1. Decision on merits

REIRJ requires the recognising court to adjudicate without reopening the merits of the decision given by the originating state.[18] However, the Gibbs principle requires the recognising courts to assess the fairness of the plan. This is inconceivable without reopening the merits. Consequently, if a common law country, following the Gibbs rule, adopts REIRJ, this would be an essential point of conflict between them.

Thus, the Model Laws have tried to rectify inconsistencies and ambiguities in the realm of recognition of IRJs by providing for articles 13 and 14 as discussed above.


II. Rubin and its Implications

In Rubin v Eurofinance,[19] the UK Supreme Court held that the traditional conflict of law rules framed by the eminent British jurist AV Dicey must be followed for binding a British subject (including a corporate debtor) by foreign insolvency proceedings. The traditional conflict of rule in contention, in this case, was regarding submission to foreign jurisdiction. These common law rules for submission to jurisdiction  are in direct conflict with modern insolvency principles which promote universalism.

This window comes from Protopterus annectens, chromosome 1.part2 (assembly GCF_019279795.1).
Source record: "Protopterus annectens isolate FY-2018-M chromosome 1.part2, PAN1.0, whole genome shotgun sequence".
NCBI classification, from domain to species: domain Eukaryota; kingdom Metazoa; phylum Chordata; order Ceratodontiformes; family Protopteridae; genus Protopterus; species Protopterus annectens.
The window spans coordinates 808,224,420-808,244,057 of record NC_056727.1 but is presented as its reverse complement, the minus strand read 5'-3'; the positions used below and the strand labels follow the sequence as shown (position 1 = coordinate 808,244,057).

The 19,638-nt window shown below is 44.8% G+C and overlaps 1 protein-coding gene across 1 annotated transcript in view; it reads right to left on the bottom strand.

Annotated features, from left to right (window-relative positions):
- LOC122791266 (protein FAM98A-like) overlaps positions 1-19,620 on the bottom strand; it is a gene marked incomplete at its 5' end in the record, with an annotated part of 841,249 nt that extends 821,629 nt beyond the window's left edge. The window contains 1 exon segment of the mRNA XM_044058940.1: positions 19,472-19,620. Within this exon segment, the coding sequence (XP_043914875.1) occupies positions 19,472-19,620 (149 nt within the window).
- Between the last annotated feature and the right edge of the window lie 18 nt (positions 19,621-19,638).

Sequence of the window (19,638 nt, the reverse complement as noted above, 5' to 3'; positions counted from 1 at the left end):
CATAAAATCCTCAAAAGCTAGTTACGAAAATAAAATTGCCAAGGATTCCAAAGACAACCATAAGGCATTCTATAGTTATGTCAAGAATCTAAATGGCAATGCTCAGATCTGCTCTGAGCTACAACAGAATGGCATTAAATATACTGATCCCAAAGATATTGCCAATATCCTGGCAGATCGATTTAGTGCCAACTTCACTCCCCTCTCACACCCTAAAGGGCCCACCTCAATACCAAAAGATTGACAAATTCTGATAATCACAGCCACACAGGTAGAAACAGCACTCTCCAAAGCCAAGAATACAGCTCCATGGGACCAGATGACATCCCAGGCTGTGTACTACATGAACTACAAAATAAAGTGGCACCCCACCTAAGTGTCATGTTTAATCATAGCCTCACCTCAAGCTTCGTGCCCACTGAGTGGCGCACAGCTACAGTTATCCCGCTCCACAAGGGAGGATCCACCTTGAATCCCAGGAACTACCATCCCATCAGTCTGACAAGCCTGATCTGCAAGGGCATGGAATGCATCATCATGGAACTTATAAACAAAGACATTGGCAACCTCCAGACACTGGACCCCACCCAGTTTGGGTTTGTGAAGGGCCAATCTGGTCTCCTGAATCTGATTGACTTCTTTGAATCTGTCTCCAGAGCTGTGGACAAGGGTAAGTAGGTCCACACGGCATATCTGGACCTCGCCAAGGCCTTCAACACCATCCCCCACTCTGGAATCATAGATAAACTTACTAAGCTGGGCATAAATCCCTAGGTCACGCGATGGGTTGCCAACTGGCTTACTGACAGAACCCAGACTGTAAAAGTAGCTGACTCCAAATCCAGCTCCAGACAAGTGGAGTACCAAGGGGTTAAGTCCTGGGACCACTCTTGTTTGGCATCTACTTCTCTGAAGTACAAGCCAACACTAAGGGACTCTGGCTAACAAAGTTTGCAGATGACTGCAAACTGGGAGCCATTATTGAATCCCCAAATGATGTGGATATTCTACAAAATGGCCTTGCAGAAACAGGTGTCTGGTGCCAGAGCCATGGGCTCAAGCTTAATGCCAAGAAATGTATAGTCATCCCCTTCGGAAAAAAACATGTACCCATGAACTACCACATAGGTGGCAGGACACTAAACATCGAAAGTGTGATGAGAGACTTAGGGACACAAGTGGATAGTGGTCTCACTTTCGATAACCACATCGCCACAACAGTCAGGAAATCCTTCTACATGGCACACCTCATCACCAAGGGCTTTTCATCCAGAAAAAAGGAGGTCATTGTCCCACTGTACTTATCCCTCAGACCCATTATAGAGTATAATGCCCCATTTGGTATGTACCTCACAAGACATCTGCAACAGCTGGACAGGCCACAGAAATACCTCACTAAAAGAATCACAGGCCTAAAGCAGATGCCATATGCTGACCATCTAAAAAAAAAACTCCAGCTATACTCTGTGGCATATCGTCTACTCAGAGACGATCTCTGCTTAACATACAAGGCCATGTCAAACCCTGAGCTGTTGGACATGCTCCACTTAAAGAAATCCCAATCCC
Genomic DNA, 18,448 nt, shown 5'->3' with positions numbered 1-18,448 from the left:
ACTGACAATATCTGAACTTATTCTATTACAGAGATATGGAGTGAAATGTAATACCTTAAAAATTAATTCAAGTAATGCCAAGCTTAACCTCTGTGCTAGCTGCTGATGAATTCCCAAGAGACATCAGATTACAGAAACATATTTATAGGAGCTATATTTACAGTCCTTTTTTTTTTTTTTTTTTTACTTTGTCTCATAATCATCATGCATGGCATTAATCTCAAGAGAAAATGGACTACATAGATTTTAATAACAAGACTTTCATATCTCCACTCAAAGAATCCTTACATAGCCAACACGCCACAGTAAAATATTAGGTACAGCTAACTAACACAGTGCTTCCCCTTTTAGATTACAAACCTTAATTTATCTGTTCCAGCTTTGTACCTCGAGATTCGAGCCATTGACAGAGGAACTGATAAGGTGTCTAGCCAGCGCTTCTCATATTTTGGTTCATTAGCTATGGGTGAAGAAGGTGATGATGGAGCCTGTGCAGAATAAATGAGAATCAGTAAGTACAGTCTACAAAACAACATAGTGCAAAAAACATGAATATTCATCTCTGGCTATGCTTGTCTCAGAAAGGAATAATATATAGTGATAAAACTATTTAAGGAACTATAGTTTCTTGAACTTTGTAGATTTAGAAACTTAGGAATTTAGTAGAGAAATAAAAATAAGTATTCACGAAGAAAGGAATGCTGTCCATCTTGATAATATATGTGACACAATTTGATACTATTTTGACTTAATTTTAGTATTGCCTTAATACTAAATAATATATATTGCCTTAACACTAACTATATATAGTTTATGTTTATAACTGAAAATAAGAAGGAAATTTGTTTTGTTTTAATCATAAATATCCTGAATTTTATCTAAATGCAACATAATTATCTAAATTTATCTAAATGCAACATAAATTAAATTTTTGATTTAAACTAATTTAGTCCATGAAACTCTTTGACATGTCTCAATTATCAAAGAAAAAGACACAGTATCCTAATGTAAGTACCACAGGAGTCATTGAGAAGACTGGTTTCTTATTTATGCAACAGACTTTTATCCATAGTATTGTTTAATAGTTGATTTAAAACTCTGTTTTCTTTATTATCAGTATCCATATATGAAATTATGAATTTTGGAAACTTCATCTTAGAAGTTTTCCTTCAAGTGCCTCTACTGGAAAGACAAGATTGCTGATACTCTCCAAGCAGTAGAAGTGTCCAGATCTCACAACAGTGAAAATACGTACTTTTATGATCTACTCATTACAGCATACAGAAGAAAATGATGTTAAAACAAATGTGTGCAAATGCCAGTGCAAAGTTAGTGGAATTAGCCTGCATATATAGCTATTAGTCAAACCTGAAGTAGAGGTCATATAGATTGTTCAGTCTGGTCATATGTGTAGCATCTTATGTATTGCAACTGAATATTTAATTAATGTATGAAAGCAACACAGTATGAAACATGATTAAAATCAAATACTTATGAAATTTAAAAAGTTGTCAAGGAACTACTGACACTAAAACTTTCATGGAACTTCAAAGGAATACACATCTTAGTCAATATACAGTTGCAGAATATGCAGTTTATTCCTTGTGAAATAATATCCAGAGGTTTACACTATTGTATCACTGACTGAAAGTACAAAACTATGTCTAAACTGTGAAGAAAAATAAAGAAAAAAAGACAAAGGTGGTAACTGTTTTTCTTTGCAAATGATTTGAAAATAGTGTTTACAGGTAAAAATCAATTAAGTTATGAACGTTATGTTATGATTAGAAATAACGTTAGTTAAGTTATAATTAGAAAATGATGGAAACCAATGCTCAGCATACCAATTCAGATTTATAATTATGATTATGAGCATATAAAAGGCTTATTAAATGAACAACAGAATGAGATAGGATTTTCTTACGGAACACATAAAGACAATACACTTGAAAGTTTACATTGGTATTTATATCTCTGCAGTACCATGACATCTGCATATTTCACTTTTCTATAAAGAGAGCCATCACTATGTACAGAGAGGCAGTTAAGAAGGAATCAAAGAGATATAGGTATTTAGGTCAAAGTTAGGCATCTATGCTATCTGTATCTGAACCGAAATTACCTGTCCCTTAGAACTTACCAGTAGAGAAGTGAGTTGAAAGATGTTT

A. The Case and Subsequent Timeline

The facts concerned Eurofinance applying for the United States Chapter 11 proceedings. After the proceedings commenced in the US Bankruptcy Court, claims were made against the appellants in the form of ‘adversary proceedings’ and a judgment was issued. The Chancery Division in the UK recognised the proceedings as the ‘Foreign Main Proceedings’ but the judgments of the ‘adversary proceedings’ were not recognised as the judgment debtor did not submit to the jurisdiction of the US Court.